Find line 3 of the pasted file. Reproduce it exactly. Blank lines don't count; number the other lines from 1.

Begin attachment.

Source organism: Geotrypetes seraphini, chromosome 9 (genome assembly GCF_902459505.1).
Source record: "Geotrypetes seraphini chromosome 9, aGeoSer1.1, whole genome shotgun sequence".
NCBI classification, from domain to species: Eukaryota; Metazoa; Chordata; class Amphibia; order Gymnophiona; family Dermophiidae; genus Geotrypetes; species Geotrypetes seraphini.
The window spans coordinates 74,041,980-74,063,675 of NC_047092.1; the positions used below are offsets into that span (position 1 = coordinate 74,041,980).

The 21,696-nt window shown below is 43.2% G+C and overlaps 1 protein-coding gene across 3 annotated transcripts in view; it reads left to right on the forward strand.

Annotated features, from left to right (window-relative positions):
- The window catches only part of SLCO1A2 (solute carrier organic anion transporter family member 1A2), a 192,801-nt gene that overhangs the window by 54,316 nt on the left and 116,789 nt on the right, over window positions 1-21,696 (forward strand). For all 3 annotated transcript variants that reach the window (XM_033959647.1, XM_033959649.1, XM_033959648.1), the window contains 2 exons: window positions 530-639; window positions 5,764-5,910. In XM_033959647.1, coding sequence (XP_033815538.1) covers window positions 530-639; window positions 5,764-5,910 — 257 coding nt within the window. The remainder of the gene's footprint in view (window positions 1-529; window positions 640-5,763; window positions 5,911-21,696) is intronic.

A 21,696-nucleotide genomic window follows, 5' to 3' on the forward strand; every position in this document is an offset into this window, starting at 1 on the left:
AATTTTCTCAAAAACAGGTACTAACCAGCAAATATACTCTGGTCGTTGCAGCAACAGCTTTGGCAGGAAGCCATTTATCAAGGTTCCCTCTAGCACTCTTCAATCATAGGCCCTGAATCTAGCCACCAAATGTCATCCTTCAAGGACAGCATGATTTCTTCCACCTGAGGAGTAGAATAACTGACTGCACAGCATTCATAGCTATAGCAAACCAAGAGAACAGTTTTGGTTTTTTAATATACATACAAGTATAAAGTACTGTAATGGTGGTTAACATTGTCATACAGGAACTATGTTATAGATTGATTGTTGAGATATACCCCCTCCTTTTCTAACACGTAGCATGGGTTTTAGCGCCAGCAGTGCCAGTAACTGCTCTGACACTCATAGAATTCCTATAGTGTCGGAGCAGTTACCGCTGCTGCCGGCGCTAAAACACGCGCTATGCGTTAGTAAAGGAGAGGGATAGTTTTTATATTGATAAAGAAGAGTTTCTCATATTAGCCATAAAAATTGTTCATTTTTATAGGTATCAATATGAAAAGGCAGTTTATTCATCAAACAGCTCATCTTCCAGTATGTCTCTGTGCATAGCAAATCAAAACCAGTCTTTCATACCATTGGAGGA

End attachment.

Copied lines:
NCBI classification, from domain to species: Eukaryota; Metazoa; Chordata; class Amphibia; order Gymnophiona; family Dermophiidae; genus Geotrypetes; species Geotrypetes seraphini.